BIZ PRIDE:
MARK BAKER


M
ark T. Baker is the senior vice president for public policy and government affairs at Warner Music Group, a key position with responsibility for developing and advocating policy positions on behalf of WMG. A strong advocate for equality in the workplace, Mark was included on Billboard’s 2021 Pride List of Industry-Shaping LGBTQ Professionals; he first appeared on the OUTstanding LGBT+ Executives Role Model List in 2016, and then annually since 2020.


I’m hearing the phrase “inflection point” to describe this year. How does Pride feel to you in 2024?

I would absolutely agree that 2024 is a critical year. But when I think about how long I’ve been doing this—the first time I marched in a Pride parade was 1989 in Austin—a time when it was still illegal in Texas to be gay. The act of walking down the streets down to the state capitol was a political act, an act of defiance, very much in keeping with the origins of Pride. There was a time when the banks didn’t want our business. Now they’re courting us, right? That to me is a testament to how much we’ve progressed. You have political candidates and leaders who are marching with us in Pride, not shying away from us. You’ve got all the things that we wanted to try and do in terms of normalizing our lives. We now see that in Pride.

At its core, Pride is about both protest and celebration, right? One of the beautiful things about Pride is that it’s about that sense of freedom, of empowerment. A big theme for me, from a very young age all the way to what I do today, in terms of working on public policy issues for Warner Music Group, is trying to make things more fair, more just, more equal.

Let me take you back in time. How did it feel in 1989 in Austin, at your first Pride parade?

That was my first public demonstration.

Were you worried that people would see you?

I ended up the next day on the front page of the Austin American-Statesman. I have no idea why. But of all the photos that the Austin American-Statesman chose to run the next day, front page, Mark Baker’s face, and I had this sign that said “HOMOPHOBIA IS HATRED.” I took comfort when I chose to march—nobody’s going to see me… there’s thousands of people out in the streets, right? Well, so much for that theory!

Were you scared?

It took a while to come out to my family. That was a gradual process. But I remember my first piece of advocacy was while I was still in high school. I had to take this course where we watched movies. I asked the teacher, “Are we going to watch An Early Frost?” And his response was, “Oh, no, that’s about AIDS and homosexuality. It’s disgusting, it’s unnatural.” In the course of the semester, he made lots of other anti-gay comments. I remember that on my very last day of high school as a graduating senior, I stayed after class. I was trembling because I was so nervous to confront this guy. And I had little note cards for myself. I told him, “In this course, you said a lot of things that are really anti-gay, and you need to know that I’m gay. And I’m not your only gay student. You’re in a position of authority here, and what messages are you sending to gay students who are just trying to figure it out themselves? Or what about the straight students who are maybe having some gay thoughts and may be confused by all of this? I think it’s really inappropriate.” And he ended up apologizing to every single one of his classes.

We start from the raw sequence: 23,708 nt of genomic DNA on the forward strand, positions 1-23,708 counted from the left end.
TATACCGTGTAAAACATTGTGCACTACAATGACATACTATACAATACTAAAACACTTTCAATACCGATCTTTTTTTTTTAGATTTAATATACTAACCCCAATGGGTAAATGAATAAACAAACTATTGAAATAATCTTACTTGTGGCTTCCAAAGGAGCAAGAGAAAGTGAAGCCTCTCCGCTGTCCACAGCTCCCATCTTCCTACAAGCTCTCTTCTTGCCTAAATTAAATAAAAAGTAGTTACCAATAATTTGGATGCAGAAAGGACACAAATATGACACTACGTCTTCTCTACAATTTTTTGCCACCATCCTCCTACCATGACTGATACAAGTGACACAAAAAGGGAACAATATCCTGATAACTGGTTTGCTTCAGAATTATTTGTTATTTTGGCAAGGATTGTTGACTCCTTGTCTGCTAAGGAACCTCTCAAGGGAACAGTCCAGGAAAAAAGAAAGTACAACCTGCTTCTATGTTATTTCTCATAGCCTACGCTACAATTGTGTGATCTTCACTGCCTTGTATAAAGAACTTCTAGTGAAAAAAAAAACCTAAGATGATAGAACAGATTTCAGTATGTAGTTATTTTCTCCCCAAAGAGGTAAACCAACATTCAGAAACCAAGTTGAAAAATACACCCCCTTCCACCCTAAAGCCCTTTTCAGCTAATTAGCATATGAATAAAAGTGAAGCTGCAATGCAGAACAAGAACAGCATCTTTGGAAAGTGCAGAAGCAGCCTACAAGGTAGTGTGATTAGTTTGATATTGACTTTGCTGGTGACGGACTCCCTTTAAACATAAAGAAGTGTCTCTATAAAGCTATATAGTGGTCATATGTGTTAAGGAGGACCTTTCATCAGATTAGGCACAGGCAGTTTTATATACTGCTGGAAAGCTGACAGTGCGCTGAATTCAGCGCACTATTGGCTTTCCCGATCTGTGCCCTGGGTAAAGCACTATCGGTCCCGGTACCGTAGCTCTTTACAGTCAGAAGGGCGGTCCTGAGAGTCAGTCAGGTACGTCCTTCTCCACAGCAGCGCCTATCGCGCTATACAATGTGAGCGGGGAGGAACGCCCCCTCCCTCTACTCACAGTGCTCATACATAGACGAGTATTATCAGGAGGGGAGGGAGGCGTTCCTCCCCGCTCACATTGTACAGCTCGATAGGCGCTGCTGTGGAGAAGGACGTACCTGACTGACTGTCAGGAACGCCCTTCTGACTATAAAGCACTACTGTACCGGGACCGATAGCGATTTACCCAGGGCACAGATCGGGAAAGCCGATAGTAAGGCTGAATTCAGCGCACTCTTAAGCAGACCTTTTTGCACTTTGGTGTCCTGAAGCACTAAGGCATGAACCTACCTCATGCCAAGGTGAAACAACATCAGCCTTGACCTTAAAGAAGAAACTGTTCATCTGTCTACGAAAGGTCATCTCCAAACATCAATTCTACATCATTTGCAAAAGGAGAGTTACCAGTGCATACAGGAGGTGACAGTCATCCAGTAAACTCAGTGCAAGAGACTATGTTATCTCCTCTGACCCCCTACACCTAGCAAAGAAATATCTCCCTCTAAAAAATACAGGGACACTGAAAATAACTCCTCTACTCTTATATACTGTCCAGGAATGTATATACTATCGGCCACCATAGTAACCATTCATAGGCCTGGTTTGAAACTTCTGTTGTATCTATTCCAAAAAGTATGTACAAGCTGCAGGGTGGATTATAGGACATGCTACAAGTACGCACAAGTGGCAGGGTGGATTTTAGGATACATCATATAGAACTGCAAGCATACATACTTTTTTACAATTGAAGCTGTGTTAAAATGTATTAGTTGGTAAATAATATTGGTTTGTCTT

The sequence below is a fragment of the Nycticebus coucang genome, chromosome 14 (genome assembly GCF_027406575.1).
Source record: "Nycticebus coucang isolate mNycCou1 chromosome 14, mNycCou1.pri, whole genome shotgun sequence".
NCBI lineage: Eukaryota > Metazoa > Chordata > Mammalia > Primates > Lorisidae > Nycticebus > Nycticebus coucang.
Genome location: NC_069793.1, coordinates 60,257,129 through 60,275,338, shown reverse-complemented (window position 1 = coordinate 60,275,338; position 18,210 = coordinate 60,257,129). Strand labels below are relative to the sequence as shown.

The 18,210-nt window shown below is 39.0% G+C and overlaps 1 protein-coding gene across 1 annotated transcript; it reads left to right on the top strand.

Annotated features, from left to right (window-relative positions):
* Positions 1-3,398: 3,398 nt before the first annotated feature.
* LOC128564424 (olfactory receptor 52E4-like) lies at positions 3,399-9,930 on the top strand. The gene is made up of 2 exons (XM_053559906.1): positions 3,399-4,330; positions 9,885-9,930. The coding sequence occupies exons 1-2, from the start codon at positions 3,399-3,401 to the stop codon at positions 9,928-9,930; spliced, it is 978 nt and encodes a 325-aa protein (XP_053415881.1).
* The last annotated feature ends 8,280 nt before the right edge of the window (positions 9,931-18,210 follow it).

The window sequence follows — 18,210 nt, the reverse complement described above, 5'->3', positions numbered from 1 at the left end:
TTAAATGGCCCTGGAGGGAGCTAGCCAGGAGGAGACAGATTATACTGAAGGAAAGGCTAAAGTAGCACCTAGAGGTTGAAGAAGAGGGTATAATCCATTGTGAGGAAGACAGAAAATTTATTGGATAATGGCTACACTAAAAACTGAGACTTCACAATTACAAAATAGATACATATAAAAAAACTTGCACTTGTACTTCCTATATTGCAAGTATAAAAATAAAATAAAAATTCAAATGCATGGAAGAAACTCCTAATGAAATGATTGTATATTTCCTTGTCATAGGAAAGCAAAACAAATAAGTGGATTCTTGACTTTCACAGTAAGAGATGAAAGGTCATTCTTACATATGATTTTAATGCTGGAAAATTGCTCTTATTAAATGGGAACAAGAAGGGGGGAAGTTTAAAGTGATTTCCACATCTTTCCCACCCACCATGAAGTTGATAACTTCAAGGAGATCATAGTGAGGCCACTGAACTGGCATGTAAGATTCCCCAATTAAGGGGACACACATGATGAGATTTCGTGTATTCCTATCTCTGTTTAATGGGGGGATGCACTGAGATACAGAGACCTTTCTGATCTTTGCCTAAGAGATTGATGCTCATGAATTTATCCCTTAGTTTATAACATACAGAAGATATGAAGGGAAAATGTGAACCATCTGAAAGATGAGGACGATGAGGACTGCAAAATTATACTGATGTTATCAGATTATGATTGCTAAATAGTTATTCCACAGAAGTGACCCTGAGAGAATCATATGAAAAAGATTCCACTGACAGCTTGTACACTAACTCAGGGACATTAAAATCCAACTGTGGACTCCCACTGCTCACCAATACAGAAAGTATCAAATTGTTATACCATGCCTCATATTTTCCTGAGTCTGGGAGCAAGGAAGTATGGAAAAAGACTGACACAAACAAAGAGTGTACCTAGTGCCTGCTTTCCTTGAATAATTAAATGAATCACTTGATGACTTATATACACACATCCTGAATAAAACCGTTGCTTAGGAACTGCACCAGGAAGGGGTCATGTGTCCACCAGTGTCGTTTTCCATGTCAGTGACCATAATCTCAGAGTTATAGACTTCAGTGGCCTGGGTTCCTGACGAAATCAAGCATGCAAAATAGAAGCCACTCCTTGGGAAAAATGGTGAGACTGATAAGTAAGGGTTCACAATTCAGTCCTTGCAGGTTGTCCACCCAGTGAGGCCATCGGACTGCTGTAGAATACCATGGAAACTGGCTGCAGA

That was a very courageous thing to do, and at such an early age. Since you joined WMG, what have you seen about LGBTQ inclusion internally, and what impact do you think the music industry is having on society at large?

At the time that I was considering working here, Warner had only 10 out of 100 on the Corporate Equality Index. So I put that into the conversation with the global head of HR. “What is this score? Tell me about the work environment at Warner Music Group and what should I take away from that?” And she was unfamiliar with the Corporate Equality Index. So I said, “If I come on board at Warner Music Group, one of the things I would be prepared to do is try to get that to a better score.” In my first year, we had to make a few small changes, nothing major, but it gave us 100%. And we’ve maintained our 100% for the last four years running. I’ve had a great experience at Warner Music Group. I haven’t confronted any sort of anti-gay issues since I’ve been here. When I’m talking to some of the LGBT employees, I’ll ask whether they feel like they’ve experienced or observed any anti-LGBT issues in the workplace. And I haven’t really heard any negative responses. It’s a great place to work. And I say that without my execs sitting around behind me.

And what about the impact of LGBTQ music?

We’re in an artistic, creative field. Art is sometimes polemic. It can be offensive; it can be provocative. It’s all part of what art does. As a general rule, as a global company and as a creator of music, I wouldn’t want us not to have our music in a country because of certain cultural attitudes. I think that what we do as a company has a better chance of influencing views and attitudes than withdrawal from an anti-gay culture. So let’s get my Janelle Monáe on video screens across Africa!

Last question: Do you still go to Pride?

I usually lead Pride because I’m in the motorcycle club. And the motorcycles are the first ones in the lead—the women, followed by the men. So absolutely, I always, always try to go.

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